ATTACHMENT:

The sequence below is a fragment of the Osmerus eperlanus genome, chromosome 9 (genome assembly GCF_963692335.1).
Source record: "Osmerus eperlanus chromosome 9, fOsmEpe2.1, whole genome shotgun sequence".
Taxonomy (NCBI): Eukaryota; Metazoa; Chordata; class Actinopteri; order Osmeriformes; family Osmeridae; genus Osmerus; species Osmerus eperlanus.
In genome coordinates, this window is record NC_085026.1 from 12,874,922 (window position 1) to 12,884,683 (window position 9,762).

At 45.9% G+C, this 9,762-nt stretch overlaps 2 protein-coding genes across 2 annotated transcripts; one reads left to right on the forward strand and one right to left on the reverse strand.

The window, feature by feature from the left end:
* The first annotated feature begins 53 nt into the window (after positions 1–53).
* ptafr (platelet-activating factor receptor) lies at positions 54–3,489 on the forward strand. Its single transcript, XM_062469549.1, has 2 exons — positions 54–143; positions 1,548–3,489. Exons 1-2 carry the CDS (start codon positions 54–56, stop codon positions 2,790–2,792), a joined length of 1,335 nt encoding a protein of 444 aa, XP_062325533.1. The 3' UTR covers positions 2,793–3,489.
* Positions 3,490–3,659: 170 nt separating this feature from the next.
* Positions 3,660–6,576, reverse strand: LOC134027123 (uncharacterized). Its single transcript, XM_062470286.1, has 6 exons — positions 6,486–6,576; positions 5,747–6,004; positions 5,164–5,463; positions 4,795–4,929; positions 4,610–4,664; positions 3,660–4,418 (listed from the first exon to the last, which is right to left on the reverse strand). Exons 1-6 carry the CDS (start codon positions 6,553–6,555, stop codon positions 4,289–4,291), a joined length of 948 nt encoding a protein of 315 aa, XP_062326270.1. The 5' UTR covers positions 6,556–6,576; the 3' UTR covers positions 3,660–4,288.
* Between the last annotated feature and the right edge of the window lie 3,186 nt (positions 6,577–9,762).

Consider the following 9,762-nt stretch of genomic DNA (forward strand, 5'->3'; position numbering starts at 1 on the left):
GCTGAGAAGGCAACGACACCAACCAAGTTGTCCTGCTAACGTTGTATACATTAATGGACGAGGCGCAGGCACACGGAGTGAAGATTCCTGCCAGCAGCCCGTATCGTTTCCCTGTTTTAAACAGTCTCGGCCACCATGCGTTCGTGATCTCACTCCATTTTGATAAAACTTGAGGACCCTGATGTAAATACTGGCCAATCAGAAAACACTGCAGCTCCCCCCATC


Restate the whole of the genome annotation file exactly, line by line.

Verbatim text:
The sequence below is a fragment of the Osmerus eperlanus genome, chromosome 9 (genome assembly GCF_963692335.1).
Source record: "Osmerus eperlanus chromosome 9, fOsmEpe2.1, whole genome shotgun sequence".
Taxonomy (NCBI): Eukaryota; Metazoa; Chordata; class Actinopteri; order Osmeriformes; family Osmeridae; genus Osmerus; species Osmerus eperlanus.
In genome coordinates, this window is record NC_085026.1 from 12,874,922 (window position 1) to 12,884,683 (window position 9,762).

At 45.9% G+C, this 9,762-nt stretch overlaps 2 protein-coding genes across 2 annotated transcripts; one reads left to right on the forward strand and one right to left on the reverse strand.

The window, feature by feature from the left end:
* The first annotated feature begins 53 nt into the window (after positions 1–53).
* ptafr (platelet-activating factor receptor) lies at positions 54–3,489 on the forward strand. Its single transcript, XM_062469549.1, has 2 exons — positions 54–143; positions 1,548–3,489. Exons 1-2 carry the CDS (start codon positions 54–56, stop codon positions 2,790–2,792), a joined length of 1,335 nt encoding a protein of 444 aa, XP_062325533.1. The 3' UTR covers positions 2,793–3,489.
* Positions 3,490–3,659: 170 nt separating this feature from the next.
* Positions 3,660–6,576, reverse strand: LOC134027123 (uncharacterized). Its single transcript, XM_062470286.1, has 6 exons — positions 6,486–6,576; positions 5,747–6,004; positions 5,164–5,463; positions 4,795–4,929; positions 4,610–4,664; positions 3,660–4,418 (listed from the first exon to the last, which is right to left on the reverse strand). Exons 1-6 carry the CDS (start codon positions 6,553–6,555, stop codon positions 4,289–4,291), a joined length of 948 nt encoding a protein of 315 aa, XP_062326270.1. The 5' UTR covers positions 6,556–6,576; the 3' UTR covers positions 3,660–4,288.
* Between the last annotated feature and the right edge of the window lie 3,186 nt (positions 6,577–9,762).

Consider the following 9,762-nt stretch of genomic DNA (forward strand, 5'->3'; position numbering starts at 1 on the left):
GCTGAGAAGGCAACGACACCAACCAAGTTGTCCTGCTAACGTTGTATACATTAATGGACGAGGCGCAGGCACACGGAGTGAAGATTCCTGCCAGCAGCCCGTATCGTTTCCCTGTTTTAAACAGTCTCGGCCACCATGCGTTCGTGATCTCACTCCATTTTGATAAAACTTGAGGACCCTGATGTAAATACTGGCCAATCAGAAAACACTGCAGCTCCCCCCATC